Objective: Food insecurity is associated with obesity among adults. During pregnancy, food insecurity increases obesity risk among mothers and infants. This study investigated the association of food security with pre-pregnancy body mass index (BMI), gestational weight gain (GWG) adequacy to date, and the relative reinforcing value (RRV) of food during pregnancy.
Methods: This secondary data analysis examined 258 pregnant women (mean gestational age = 21.21 ± 10.21 weeks) surveyed on pre-pregnancy weight, height, pregnancy due date and GWG to date, current diagnoses related to eating and pregnancy, and demographics. The survey also assessed current food security and RRV of meals, snacks, cognitive activities, and active activities. BMI was calculated from pre-pregnancy height and weight (kg/m2). Gestational weight gain adequacy to date was derived from the Institute of Medicine guidelines. Multivariable linear regression models were used to examine the relation of food security with pre-pregnancy BMI and RRVs of foods/activities. The relation between food security and GWG adequacy to date was examined using multinomial regression models.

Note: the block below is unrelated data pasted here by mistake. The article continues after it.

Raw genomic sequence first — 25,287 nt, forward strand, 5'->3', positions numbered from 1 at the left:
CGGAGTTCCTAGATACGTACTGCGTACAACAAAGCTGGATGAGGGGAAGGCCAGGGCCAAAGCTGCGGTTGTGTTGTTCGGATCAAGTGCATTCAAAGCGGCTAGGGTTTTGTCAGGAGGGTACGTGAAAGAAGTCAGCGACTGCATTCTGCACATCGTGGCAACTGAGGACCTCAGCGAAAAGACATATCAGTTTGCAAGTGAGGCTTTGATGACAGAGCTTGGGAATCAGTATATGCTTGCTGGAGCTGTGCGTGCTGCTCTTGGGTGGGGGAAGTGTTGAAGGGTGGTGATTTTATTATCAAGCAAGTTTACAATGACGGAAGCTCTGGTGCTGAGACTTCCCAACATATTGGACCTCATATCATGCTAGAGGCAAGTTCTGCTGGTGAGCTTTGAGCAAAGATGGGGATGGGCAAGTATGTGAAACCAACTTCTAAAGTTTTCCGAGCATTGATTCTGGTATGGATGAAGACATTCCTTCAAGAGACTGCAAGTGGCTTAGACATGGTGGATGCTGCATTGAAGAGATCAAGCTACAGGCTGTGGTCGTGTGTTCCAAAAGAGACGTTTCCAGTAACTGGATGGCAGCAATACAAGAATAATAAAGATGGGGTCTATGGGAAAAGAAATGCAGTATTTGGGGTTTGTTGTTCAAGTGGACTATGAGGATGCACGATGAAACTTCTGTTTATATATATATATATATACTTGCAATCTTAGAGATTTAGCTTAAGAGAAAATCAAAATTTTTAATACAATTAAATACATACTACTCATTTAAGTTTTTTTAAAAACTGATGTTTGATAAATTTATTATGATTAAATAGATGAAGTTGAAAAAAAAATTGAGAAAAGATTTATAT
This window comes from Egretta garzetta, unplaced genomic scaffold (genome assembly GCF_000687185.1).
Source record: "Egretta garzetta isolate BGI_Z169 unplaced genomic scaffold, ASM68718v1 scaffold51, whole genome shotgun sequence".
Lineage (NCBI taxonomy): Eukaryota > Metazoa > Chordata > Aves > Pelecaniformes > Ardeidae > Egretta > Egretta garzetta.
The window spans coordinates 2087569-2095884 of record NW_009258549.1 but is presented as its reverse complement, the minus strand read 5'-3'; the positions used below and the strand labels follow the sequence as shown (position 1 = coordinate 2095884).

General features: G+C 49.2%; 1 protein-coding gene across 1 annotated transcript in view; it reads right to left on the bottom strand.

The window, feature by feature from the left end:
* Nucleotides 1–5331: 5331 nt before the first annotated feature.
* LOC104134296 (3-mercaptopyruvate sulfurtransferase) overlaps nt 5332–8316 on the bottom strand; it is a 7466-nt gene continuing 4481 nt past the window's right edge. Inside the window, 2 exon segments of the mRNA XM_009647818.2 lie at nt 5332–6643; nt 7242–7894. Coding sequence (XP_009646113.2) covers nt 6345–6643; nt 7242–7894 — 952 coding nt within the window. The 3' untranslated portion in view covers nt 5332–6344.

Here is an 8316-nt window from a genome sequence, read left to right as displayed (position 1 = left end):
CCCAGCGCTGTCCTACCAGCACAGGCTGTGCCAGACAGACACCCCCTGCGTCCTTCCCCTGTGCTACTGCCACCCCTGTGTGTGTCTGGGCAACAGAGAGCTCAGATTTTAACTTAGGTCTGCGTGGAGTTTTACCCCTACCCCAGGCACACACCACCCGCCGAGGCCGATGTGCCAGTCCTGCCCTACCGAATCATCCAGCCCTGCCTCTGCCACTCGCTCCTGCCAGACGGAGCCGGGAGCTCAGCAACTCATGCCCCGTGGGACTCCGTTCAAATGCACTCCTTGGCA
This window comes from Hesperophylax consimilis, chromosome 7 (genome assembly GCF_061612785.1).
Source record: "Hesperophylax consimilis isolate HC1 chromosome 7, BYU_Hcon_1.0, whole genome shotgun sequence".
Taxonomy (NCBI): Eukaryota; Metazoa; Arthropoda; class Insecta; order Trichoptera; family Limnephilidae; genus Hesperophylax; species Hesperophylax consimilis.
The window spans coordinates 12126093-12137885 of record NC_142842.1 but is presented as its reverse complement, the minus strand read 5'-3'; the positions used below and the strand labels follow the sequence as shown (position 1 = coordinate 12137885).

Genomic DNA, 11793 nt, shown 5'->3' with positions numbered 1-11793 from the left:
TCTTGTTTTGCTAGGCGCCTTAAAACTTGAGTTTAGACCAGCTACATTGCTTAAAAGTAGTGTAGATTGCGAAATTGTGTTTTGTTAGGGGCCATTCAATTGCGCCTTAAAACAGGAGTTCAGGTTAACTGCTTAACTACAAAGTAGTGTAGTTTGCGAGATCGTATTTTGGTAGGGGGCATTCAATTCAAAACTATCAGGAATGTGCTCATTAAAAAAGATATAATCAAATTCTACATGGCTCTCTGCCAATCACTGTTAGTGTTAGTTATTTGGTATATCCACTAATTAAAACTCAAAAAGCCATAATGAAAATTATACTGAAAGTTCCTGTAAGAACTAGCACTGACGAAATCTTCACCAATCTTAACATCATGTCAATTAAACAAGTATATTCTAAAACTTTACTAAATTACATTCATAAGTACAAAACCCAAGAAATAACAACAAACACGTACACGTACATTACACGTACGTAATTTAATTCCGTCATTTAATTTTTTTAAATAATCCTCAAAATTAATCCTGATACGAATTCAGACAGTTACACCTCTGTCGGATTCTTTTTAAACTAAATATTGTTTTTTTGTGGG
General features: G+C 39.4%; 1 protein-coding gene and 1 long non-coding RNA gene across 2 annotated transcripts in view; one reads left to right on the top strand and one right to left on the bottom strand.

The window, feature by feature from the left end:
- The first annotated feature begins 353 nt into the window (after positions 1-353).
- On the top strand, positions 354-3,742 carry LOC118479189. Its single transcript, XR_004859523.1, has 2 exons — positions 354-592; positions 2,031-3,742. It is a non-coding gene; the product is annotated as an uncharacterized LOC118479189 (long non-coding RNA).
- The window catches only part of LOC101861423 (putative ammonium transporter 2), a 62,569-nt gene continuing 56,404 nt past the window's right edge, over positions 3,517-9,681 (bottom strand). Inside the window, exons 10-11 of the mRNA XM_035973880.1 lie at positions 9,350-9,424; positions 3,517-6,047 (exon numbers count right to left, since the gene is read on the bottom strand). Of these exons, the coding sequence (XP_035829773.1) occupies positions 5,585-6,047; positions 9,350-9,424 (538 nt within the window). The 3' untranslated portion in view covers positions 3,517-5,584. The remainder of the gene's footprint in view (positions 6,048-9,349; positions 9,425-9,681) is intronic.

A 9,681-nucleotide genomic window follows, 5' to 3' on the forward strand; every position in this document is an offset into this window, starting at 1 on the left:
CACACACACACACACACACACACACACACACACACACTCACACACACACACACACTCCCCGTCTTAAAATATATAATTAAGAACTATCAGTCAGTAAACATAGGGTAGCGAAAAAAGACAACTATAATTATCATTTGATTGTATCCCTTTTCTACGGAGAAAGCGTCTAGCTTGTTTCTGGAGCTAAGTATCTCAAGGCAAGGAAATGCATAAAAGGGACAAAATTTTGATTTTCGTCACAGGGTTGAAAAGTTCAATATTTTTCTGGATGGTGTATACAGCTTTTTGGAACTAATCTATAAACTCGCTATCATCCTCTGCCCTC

Results: Lower food security was related to both greater pre-pregnancy BMI (β = 0.60, p < .001) and greater RRV of snack foods (β = 3.46, p < .05), after controlling for covariates. Lower food security was also related to GWG to date below recommended levels (OR = 1.25, p < .05).
Conclusions: Food insecurity is related to higher relative food reinforcement during pregnancy, and greater pre-pregnancy weight status. Future research should replicate and extend these findings by assessing them longitudinally to better evaluate the directions of these relationships.
Keywords: BMI; Food insecurity; Food reinforcement; Pregnancy.
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